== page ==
Top 5 Qualities of a Great Teacher

Great teachers remain with us throughout our lives: the way they encouraged us to speak out when we were unsure; the time they stayed back after class to help us understand a maths problem.  These men and women have common traits, including a love of their subject and a genuine interest in young people’s development….

Great teachers remain with us throughout our lives: the way they encouraged us to speak out when we were unsure; the time they stayed back after class to help us understand a maths problem. 

These men and women have common traits, including a love of their subject and a genuine interest in young people’s development.

Here, we examine five of those top qualities, and what to look out for during teacher recruitment

1. A great teacher shows a love of the subject

Most of us have a story about the teacher who inspired us to choose a particular profession. It could be the maths teacher who lifted the curtain on the hidden world of numbers all around us; or the English teacher who helped us fall in love with books and writing.

A teacher who doesn’t have a love for their subject is quickly identified by pupils. You might think that anyone who applies for a teaching job must be interested in the subject, and you’re probably right. But being interested in something is not the same as being able to convey that enthusiasm to others.

Unless a teacher can ignite excitement about their subject, they’re not going to be able to hold the attention of a roomful of teens.

2. A great teacher makes lessons stimulating

A major contributing factor to this point is the one above. If teachers can’t communicate enthusiasm, they’re not going to deliver interesting lessons.

The result is that classroom cliché: the teacher standing in front of a bored class reading in a monotone from the text book.

Instead, a good teacher will have ideas for turning the classroom into a place of debate, because activities that encourage children to ask and answer questions stimulates interest.

Through these classroom debates, pupils are learning how to express themselves, which leads to our next point: independent thinking.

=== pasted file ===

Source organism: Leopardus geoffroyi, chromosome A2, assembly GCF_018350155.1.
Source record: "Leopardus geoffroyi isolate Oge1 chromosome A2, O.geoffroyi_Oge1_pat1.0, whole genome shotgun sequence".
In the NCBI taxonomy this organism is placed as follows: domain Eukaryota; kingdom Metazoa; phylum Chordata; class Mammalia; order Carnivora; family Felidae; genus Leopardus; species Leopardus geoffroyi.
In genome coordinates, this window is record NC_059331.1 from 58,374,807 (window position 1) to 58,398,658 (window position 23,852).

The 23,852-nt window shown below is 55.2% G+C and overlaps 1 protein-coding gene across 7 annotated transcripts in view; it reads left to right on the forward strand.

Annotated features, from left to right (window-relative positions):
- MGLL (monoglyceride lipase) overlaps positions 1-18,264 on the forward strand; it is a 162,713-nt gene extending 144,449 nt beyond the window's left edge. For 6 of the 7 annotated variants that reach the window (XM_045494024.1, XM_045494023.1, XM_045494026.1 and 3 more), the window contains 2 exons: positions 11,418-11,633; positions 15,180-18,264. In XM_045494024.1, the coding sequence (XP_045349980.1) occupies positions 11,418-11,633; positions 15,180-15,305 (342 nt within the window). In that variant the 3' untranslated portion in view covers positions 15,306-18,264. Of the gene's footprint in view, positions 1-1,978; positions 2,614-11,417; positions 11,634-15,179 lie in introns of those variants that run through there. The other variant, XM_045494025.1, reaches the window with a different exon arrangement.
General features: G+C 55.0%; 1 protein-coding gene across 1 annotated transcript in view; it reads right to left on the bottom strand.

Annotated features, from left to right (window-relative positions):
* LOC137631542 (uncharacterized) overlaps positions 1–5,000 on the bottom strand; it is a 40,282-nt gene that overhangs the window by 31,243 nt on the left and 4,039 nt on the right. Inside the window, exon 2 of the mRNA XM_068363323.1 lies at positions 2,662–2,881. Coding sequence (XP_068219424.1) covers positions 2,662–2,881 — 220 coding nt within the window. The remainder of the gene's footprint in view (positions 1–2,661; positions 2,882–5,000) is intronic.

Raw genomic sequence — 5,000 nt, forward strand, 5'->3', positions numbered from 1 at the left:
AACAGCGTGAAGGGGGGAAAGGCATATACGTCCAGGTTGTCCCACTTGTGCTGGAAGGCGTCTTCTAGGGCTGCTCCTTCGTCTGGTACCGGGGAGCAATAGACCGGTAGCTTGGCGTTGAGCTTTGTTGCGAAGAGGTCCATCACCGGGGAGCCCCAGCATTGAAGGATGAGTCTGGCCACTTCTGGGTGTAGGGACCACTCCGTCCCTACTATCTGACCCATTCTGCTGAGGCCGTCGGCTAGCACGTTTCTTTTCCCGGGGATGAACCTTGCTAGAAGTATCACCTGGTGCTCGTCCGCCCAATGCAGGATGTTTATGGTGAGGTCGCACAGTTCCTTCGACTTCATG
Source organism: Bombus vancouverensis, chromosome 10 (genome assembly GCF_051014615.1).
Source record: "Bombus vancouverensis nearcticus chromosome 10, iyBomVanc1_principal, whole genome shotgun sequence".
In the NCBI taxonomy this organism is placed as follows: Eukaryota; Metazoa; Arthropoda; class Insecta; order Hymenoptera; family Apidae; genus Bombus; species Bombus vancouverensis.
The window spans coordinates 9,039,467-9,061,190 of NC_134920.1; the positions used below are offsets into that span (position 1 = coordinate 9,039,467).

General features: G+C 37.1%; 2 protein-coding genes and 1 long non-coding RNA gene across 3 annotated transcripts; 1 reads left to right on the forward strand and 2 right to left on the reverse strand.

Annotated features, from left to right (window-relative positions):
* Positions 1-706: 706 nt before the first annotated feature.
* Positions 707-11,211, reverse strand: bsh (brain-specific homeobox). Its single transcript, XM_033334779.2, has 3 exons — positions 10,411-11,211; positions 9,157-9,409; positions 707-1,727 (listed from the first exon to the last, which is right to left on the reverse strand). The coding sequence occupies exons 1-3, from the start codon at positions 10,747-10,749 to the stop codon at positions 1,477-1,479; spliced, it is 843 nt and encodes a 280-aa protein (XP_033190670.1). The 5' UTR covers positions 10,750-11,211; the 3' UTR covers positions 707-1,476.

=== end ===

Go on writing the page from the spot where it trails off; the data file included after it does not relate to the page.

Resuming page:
3. A great teacher encourages independent thought

The best tool to give a child for life is the gift of independent thinking. Some teachers concentrate on exam results, and, on the face of it, appear to be doing a great job.

However, closer inspection of their students reveals that although they can recite facts and figures, they don’t know how to respond when presented with unfamiliar problems.

Great teachers teach their students to look at literature, maths or history and draw their own conclusions.

4. A great teacher relates abstract concepts to reality

Young people are interested about finding out how the world works, and not so keen on abstractions. Not performing well in maths, for example, might be because a student doesn’t understand why maths has any real value.

But if a maths teacher can show, for example, that the shortest route around a Formula One track can be found by calculus, the subject comes alive.

Similarly, a Charles Dickens novel might interest modern students if the teacher draws comparisons between the way children were treated then and now.

During recruitment, find out what the candidate plans to do to connect the classroom with the world outside.  

5. A great teacher is approachable and open

Some of us are old enough to remember when approaching a teacher was a nerve-wracking affair. Many teachers seemed to dislike being approached by students, and were aloof and intimidating.

Now, things have changed. Students expect teachers to be approachable and take an interest in them as people with opinions and ideas that matter.

If a candidate isn’t a ‘people person’, they might find this a challenge.

There are areas of teaching – university lecturing, online education – where social interaction with pupils is not as important. But to teach at secondary or primary level, a person must have an interest in students’ development and social lives.

Being a teacher is a balancing act, and schools do their best to retain teachers who do it well. Teachers are friends, mentors, educators and life coaches. It’s a challenging job, and teacher recruitment is about finding who is up to that challenge.